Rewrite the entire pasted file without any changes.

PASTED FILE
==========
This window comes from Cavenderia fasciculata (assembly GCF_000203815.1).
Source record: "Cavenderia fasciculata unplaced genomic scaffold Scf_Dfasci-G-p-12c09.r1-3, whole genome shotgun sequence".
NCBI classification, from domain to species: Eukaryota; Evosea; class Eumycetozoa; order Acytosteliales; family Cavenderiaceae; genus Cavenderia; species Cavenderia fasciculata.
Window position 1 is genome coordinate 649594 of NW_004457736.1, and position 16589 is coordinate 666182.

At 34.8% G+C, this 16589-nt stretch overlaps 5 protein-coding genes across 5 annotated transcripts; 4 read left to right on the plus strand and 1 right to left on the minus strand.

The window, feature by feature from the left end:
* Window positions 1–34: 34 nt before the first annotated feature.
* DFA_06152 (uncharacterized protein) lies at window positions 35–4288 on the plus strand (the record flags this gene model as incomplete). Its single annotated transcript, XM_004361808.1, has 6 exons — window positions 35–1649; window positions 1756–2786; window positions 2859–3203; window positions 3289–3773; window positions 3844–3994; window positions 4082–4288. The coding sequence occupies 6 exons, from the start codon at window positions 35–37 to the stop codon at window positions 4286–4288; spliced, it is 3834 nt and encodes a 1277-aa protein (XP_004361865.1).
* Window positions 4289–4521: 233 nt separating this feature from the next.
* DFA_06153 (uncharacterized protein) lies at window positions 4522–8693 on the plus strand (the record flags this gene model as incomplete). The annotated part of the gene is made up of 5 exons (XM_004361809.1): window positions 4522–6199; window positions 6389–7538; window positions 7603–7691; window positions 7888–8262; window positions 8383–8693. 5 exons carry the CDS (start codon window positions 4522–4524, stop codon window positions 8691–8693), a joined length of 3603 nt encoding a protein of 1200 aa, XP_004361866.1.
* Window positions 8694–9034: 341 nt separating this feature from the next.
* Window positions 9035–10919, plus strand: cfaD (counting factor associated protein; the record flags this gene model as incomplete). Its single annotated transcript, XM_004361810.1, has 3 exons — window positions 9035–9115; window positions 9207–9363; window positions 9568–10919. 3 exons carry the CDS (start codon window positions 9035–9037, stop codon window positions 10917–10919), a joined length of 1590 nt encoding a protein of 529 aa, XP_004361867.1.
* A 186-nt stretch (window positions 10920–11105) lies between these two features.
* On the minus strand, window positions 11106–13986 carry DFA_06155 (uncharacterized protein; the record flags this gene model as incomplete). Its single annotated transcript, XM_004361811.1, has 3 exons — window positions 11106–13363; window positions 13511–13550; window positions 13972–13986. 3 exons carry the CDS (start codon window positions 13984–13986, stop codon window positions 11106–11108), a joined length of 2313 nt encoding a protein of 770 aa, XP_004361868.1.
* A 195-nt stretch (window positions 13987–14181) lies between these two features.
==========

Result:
This window comes from Cavenderia fasciculata (assembly GCF_000203815.1).
Source record: "Cavenderia fasciculata unplaced genomic scaffold Scf_Dfasci-G-p-12c09.r1-3, whole genome shotgun sequence".
NCBI classification, from domain to species: Eukaryota; Evosea; class Eumycetozoa; order Acytosteliales; family Cavenderiaceae; genus Cavenderia; species Cavenderia fasciculata.
Window position 1 is genome coordinate 649594 of NW_004457736.1, and position 16589 is coordinate 666182.

At 34.8% G+C, this 16589-nt stretch overlaps 5 protein-coding genes across 5 annotated transcripts; 4 read left to right on the plus strand and 1 right to left on the minus strand.

The window, feature by feature from the left end:
* Window positions 1–34: 34 nt before the first annotated feature.
* DFA_06152 (uncharacterized protein) lies at window positions 35–4288 on the plus strand (the record flags this gene model as incomplete). Its single annotated transcript, XM_004361808.1, has 6 exons — window positions 35–1649; window positions 1756–2786; window positions 2859–3203; window positions 3289–3773; window positions 3844–3994; window positions 4082–4288. The coding sequence occupies 6 exons, from the start codon at window positions 35–37 to the stop codon at window positions 4286–4288; spliced, it is 3834 nt and encodes a 1277-aa protein (XP_004361865.1).
* Window positions 4289–4521: 233 nt separating this feature from the next.
* DFA_06153 (uncharacterized protein) lies at window positions 4522–8693 on the plus strand (the record flags this gene model as incomplete). The annotated part of the gene is made up of 5 exons (XM_004361809.1): window positions 4522–6199; window positions 6389–7538; window positions 7603–7691; window positions 7888–8262; window positions 8383–8693. 5 exons carry the CDS (start codon window positions 4522–4524, stop codon window positions 8691–8693), a joined length of 3603 nt encoding a protein of 1200 aa, XP_004361866.1.
* Window positions 8694–9034: 341 nt separating this feature from the next.
* Window positions 9035–10919, plus strand: cfaD (counting factor associated protein; the record flags this gene model as incomplete). Its single annotated transcript, XM_004361810.1, has 3 exons — window positions 9035–9115; window positions 9207–9363; window positions 9568–10919. 3 exons carry the CDS (start codon window positions 9035–9037, stop codon window positions 10917–10919), a joined length of 1590 nt encoding a protein of 529 aa, XP_004361867.1.
* A 186-nt stretch (window positions 10920–11105) lies between these two features.
* On the minus strand, window positions 11106–13986 carry DFA_06155 (uncharacterized protein; the record flags this gene model as incomplete). Its single annotated transcript, XM_004361811.1, has 3 exons — window positions 11106–13363; window positions 13511–13550; window positions 13972–13986. 3 exons carry the CDS (start codon window positions 13984–13986, stop codon window positions 11106–11108), a joined length of 2313 nt encoding a protein of 770 aa, XP_004361868.1.
* A 195-nt stretch (window positions 13987–14181) lies between these two features.